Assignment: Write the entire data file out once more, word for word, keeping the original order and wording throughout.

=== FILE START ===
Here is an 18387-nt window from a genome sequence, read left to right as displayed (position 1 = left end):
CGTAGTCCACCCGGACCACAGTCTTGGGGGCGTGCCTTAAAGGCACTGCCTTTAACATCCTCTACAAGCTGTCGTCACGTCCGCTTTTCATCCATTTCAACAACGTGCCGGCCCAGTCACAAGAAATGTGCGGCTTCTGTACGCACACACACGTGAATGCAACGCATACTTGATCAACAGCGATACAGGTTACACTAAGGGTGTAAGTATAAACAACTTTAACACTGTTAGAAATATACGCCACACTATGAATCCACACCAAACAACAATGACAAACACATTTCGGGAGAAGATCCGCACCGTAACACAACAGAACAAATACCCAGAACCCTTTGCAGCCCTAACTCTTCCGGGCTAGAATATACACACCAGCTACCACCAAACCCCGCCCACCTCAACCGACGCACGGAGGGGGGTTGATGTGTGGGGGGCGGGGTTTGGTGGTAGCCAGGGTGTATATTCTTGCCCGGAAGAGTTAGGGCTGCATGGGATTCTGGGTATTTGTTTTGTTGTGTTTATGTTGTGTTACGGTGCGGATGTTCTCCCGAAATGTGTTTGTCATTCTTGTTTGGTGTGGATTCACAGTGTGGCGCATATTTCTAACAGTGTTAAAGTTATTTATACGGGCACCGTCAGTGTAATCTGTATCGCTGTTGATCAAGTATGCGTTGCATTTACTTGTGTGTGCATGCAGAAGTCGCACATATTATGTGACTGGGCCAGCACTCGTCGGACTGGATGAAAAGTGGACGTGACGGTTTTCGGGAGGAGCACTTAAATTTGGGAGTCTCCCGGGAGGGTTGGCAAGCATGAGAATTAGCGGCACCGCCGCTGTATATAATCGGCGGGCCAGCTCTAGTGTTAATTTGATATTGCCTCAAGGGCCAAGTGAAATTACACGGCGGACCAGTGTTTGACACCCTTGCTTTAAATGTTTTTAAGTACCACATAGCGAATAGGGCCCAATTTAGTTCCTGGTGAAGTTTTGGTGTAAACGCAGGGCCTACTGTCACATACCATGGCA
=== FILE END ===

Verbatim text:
Here is an 18387-nt window from a genome sequence, read left to right as displayed (position 1 = left end):
CGTAGTCCACCCGGACCACAGTCTTGGGGGCGTGCCTTAAAGGCACTGCCTTTAACATCCTCTACAAGCTGTCGTCACGTCCGCTTTTCATCCATTTCAACAACGTGCCGGCCCAGTCACAAGAAATGTGCGGCTTCTGTACGCACACACACGTGAATGCAACGCATACTTGATCAACAGCGATACAGGTTACACTAAGGGTGTAAGTATAAACAACTTTAACACTGTTAGAAATATACGCCACACTATGAATCCACACCAAACAACAATGACAAACACATTTCGGGAGAAGATCCGCACCGTAACACAACAGAACAAATACCCAGAACCCTTTGCAGCCCTAACTCTTCCGGGCTAGAATATACACACCAGCTACCACCAAACCCCGCCCACCTCAACCGACGCACGGAGGGGGGTTGATGTGTGGGGGGCGGGGTTTGGTGGTAGCCAGGGTGTATATTCTTGCCCGGAAGAGTTAGGGCTGCATGGGATTCTGGGTATTTGTTTTGTTGTGTTTATGTTGTGTTACGGTGCGGATGTTCTCCCGAAATGTGTTTGTCATTCTTGTTTGGTGTGGATTCACAGTGTGGCGCATATTTCTAACAGTGTTAAAGTTATTTATACGGGCACCGTCAGTGTAATCTGTATCGCTGTTGATCAAGTATGCGTTGCATTTACTTGTGTGTGCATGCAGAAGTCGCACATATTATGTGACTGGGCCAGCACTCGTCGGACTGGATGAAAAGTGGACGTGACGGTTTTCGGGAGGAGCACTTAAATTTGGGAGTCTCCCGGGAGGGTTGGCAAGCATGAGAATTAGCGGCACCGCCGCTGTATATAATCGGCGGGCCAGCTCTAGTGTTAATTTGATATTGCCTCAAGGGCCAAGTGAAATTACACGGCGGACCAGTGTTTGACACCCTTGCTTTAAATGTTTTTAAGTACCACATAGCGAATAGGGCCCAATTTAGTTCCTGGTGAAGTTTTGGTGTAAACGCAGGGCCTACTGTCACATACCATGGCA